Political tension is rising in Zimbabwe as the country prepares to hold its national elections in two weeks’ time — with opposition leader Nelson Chamisa yesterday accusing the election management body, the Zimbabwe Electoral Commission (Zec), of being “biased” and “incompetent”.

This came as angry opposition parties and rights groups also warned authorities in interviews with the Daily News that the eagerly-anticipated harmonised elections were now at the risk of losing their credibility altogether, unless Zec acted on all the serious flaws that contesting parties had cited.

It also came as Zec had steadfastly upheld the highly-contested special voting by members of the police force on Thursday, which the opposition claimed was illegal.

Zimbabwe will hold its crunch elections on July 30 — which for the first time in two decades will not feature both ousted former president Robert Mugabe and the late MDC founding leader Morgan Tsvangirai, who lost his valiant battle against colon cancer at the beginning of the year.

Hot on the heels of the MDC Alliance’s massive demonstration against Zec in Harare on Wednesday — over a raft of demands — the main opposition party was particularly riled by Thursday’s special voting by members of the police force, which took place without political parties getting notification.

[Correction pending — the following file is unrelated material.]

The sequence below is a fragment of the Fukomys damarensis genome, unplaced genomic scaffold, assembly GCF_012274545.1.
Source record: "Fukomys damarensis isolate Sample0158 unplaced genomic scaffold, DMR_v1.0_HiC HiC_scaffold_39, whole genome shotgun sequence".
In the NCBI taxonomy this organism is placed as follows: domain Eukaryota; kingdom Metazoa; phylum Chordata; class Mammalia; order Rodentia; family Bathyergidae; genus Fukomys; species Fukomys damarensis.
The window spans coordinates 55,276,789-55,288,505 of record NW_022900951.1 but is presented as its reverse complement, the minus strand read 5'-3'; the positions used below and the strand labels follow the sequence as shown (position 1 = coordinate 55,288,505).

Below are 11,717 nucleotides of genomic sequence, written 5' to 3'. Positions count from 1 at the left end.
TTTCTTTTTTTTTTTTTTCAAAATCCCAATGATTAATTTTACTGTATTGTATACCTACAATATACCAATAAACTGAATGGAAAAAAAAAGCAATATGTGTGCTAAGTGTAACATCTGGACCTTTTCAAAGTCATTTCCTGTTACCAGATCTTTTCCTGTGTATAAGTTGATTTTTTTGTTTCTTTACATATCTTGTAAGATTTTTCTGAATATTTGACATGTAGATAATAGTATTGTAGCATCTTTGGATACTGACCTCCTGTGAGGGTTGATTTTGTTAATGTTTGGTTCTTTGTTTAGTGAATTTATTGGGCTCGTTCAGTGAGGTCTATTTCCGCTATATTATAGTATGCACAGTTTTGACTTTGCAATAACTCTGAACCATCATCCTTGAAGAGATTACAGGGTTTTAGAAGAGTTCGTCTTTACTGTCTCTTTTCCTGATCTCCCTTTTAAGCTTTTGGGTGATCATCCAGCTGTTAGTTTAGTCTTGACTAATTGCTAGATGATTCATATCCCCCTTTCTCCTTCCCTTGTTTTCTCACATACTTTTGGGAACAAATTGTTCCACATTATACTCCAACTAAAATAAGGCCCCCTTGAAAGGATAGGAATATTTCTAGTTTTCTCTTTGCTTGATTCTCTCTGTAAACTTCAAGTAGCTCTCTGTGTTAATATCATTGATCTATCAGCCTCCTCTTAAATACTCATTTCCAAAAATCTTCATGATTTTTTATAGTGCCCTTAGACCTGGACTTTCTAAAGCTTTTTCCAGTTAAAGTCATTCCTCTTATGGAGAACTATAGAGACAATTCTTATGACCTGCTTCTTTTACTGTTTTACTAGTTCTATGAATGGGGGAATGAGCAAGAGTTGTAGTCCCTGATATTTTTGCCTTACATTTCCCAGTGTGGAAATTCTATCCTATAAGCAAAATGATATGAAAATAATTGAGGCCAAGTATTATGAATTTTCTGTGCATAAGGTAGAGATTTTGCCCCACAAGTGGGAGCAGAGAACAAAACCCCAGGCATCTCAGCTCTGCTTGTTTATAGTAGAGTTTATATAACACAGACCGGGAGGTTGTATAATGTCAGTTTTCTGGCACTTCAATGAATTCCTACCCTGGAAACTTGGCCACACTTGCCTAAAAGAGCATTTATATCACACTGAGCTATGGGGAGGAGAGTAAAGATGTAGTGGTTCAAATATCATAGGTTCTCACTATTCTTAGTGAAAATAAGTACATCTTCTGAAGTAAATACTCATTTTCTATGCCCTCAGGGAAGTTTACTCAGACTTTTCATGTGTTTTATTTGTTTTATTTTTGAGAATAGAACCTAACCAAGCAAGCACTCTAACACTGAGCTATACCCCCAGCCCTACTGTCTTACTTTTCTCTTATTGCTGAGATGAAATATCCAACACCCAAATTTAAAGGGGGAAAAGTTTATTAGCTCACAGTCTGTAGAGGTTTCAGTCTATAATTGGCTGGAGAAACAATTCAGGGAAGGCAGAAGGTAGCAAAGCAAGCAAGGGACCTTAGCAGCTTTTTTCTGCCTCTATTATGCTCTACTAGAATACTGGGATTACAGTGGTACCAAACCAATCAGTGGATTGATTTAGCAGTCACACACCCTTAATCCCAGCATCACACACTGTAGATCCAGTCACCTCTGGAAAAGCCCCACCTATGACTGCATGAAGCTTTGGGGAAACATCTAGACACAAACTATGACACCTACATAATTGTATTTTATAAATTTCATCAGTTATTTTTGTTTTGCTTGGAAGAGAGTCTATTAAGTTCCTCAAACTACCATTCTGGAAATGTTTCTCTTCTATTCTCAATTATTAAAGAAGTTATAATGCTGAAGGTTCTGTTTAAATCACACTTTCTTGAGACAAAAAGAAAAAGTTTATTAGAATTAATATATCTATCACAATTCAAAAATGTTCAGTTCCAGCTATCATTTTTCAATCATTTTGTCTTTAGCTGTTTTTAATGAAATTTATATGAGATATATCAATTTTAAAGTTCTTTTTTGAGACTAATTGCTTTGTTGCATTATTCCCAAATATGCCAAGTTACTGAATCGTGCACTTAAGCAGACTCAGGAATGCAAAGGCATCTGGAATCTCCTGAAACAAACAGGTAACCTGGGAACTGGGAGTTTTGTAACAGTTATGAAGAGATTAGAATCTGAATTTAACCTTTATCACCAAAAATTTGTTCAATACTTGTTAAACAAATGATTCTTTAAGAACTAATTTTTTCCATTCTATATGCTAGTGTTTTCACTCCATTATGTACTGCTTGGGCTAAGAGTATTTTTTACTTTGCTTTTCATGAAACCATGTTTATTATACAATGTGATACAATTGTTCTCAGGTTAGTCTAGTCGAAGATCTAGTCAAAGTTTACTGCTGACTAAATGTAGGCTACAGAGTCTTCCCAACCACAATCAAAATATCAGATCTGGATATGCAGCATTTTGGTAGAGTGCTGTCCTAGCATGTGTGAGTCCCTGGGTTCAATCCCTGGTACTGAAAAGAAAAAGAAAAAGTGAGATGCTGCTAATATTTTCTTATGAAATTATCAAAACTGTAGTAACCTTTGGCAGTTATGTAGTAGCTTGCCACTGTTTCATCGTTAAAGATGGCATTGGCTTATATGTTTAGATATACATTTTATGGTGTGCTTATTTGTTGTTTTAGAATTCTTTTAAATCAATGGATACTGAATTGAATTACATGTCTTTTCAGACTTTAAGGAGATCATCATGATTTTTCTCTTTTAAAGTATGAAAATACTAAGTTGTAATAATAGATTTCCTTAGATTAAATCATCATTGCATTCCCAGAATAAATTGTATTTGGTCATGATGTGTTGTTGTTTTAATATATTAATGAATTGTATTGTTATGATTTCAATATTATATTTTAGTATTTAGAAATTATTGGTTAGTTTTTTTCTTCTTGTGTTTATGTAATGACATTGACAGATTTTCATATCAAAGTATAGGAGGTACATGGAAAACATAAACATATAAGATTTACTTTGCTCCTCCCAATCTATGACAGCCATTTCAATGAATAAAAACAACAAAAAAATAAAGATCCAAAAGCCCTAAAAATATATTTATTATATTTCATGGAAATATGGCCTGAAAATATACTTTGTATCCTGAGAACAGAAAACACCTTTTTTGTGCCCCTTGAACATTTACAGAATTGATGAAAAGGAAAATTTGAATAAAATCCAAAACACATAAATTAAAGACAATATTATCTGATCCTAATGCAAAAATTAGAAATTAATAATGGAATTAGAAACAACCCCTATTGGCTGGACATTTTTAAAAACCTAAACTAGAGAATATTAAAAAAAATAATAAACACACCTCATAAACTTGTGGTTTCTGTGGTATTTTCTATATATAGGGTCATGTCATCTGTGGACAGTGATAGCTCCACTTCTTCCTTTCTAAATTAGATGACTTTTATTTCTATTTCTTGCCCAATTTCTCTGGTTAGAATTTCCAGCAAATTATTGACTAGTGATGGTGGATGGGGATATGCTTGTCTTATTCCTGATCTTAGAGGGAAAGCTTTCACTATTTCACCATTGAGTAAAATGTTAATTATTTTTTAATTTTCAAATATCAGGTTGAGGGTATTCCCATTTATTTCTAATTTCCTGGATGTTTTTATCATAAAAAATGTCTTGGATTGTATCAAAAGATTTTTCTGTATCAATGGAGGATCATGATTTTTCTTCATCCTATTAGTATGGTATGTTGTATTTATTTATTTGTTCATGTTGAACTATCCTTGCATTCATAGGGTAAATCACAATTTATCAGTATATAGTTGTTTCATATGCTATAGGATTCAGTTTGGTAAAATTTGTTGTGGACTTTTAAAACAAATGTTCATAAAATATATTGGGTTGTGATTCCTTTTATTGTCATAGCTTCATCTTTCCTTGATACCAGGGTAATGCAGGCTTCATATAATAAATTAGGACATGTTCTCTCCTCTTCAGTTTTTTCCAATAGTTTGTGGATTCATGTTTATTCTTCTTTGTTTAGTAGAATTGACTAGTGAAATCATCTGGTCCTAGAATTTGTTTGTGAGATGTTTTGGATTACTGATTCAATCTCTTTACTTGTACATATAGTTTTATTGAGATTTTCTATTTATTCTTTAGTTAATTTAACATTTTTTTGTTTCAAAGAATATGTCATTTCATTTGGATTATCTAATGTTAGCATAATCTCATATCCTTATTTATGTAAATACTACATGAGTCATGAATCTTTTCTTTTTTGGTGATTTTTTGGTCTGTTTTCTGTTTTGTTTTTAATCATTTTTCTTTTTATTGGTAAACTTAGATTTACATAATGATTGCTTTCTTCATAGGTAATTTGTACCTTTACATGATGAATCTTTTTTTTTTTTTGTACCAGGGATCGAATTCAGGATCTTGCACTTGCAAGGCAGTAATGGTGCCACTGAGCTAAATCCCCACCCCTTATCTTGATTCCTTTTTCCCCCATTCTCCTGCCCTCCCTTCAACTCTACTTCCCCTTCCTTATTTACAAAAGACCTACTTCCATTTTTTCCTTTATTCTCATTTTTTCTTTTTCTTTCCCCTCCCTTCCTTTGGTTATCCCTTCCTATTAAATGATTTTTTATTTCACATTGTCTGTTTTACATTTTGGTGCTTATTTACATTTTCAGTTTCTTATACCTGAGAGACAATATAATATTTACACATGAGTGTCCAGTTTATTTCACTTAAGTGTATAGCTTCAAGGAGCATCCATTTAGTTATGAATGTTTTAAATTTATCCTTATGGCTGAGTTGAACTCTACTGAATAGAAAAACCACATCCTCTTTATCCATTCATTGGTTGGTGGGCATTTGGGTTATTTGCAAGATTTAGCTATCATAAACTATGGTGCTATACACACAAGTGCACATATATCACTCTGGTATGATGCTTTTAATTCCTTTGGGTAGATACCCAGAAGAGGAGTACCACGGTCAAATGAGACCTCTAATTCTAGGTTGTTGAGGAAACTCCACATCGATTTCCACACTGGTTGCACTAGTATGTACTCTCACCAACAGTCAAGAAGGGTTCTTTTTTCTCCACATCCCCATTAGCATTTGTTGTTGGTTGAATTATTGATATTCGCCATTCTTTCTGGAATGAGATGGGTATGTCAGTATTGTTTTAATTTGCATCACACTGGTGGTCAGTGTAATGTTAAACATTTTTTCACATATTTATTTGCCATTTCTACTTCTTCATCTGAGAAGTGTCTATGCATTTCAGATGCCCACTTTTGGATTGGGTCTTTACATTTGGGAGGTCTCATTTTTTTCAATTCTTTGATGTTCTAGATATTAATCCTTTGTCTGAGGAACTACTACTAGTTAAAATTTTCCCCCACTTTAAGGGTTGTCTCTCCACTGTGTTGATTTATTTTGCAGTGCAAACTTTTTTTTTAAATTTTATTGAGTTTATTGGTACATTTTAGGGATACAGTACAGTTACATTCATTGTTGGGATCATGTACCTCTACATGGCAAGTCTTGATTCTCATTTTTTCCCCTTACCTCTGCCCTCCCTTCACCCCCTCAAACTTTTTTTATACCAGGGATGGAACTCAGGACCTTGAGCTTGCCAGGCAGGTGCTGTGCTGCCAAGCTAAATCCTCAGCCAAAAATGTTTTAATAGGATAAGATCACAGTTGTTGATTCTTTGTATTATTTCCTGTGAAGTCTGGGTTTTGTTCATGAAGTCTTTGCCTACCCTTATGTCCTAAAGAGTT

This resulted in the Chamisa-led party accusing both Zec and the police of undermining the “credibility” of the polls — charging that the postal vote had been held “clandestinely” and thus, violated sections of the Electoral Act, with some police officers also allegedly being “forced” to vote in front of their superiors at Ross Camp in Bulawayo.

“Zec is not fit 4 (sic) purpose … biased & not independent. Zec is either unwilling or incompetent, or both, to hold a free & fair election. Too many pedestrian mistakes.

“We’re the contemporary embodiment of the values of ‘one man one vote’ being the continuation of what many died for. #Godisinit,” an angry Chamisa posted on micro-blogging platform, Twitter.

On its part, the smaller MDC group led by Thokozani Khupe also claimed that Zec had lost control of the electoral process.

“There are some shadowy forces behind the scenes that are pulling all the strings.

“What Zec should do as a matter of urgency is to accept that the electoral process has been hijacked by these shadowy forces and publicly state that their constitutional responsibility has been usurped,” Khupe’s deputy Obert Gutu told the Daily News.

Former vice president Joice Mujuru’s National People’s Party (NPP) even called on Zec chairperson Priscilla Chigumba to resign, in the wake of Thursday’s special vote controversy.

“The only way credibility can be restored into this election is that … Chigumba must resign. If the right hand doesn’t know what the left is doing, can you explain who is controlling the electoral process then?” NPP spokesperson Jefferson Chitando fumed.

Apart from complaining about not having been notified of Thursday’s special vote, the MDC Alliance is also making stunning claims that it has information that “most” of the police officers had been forced to vote in front of their bosses.

However, the police yesterday dismissed the allegations as false.